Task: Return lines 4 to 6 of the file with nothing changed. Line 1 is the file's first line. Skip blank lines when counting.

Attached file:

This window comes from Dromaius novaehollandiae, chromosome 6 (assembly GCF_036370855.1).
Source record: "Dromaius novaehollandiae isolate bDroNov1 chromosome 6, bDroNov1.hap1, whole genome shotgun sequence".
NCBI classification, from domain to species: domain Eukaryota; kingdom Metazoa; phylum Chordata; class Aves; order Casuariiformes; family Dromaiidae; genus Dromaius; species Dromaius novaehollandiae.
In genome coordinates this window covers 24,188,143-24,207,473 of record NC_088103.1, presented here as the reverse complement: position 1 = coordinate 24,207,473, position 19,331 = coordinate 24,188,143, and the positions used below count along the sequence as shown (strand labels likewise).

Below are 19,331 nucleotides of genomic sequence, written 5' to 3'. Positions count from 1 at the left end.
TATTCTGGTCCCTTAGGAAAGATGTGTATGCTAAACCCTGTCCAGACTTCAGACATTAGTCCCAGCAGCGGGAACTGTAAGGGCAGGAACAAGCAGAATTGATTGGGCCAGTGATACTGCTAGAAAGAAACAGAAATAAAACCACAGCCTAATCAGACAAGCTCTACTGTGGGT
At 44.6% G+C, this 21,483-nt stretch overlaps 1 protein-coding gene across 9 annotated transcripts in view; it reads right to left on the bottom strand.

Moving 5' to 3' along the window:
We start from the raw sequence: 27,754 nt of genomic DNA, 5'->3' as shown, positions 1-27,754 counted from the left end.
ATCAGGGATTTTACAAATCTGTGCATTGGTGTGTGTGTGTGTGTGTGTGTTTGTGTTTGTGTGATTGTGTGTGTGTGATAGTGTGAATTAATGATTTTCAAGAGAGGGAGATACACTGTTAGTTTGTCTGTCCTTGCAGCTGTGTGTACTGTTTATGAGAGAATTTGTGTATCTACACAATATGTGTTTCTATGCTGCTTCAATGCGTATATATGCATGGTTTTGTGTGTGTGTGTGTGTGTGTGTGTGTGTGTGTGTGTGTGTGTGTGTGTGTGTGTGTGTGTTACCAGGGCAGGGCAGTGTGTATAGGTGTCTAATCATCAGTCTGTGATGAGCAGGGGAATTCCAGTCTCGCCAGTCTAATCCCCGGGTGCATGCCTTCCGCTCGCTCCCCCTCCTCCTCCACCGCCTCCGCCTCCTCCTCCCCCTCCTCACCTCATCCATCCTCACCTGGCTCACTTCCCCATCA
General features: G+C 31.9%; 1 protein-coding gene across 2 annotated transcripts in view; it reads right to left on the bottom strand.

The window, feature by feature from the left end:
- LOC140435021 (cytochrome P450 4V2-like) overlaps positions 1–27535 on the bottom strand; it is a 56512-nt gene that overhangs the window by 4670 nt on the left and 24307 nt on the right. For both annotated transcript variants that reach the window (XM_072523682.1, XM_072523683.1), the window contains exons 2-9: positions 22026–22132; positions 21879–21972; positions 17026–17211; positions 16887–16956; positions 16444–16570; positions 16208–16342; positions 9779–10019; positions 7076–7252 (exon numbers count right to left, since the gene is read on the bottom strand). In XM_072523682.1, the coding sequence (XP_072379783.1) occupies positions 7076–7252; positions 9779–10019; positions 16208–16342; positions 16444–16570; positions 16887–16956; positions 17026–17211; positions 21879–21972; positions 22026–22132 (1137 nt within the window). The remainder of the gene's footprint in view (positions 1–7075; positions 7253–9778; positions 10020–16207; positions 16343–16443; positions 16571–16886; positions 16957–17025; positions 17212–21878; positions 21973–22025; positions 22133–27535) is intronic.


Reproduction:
In genome coordinates this window covers 24,188,143-24,207,473 of record NC_088103.1, presented here as the reverse complement: position 1 = coordinate 24,207,473, position 19,331 = coordinate 24,188,143, and the positions used below count along the sequence as shown (strand labels likewise).

Below are 19,331 nucleotides of genomic sequence, written 5' to 3'. Positions count from 1 at the left end.
TATTCTGGTCCCTTAGGAAAGATGTGTATGCTAAACCCTGTCCAGACTTCAGACATTAGTCCCAGCAGCGGGAACTGTAAGGGCAGGAACAAGCAGAATTGATTGGGCCAGTGATACTGCTAGAAAGAAACAGAAATAAAACCACAGCCTAATCAGACAAGCTCTACTGTGGGT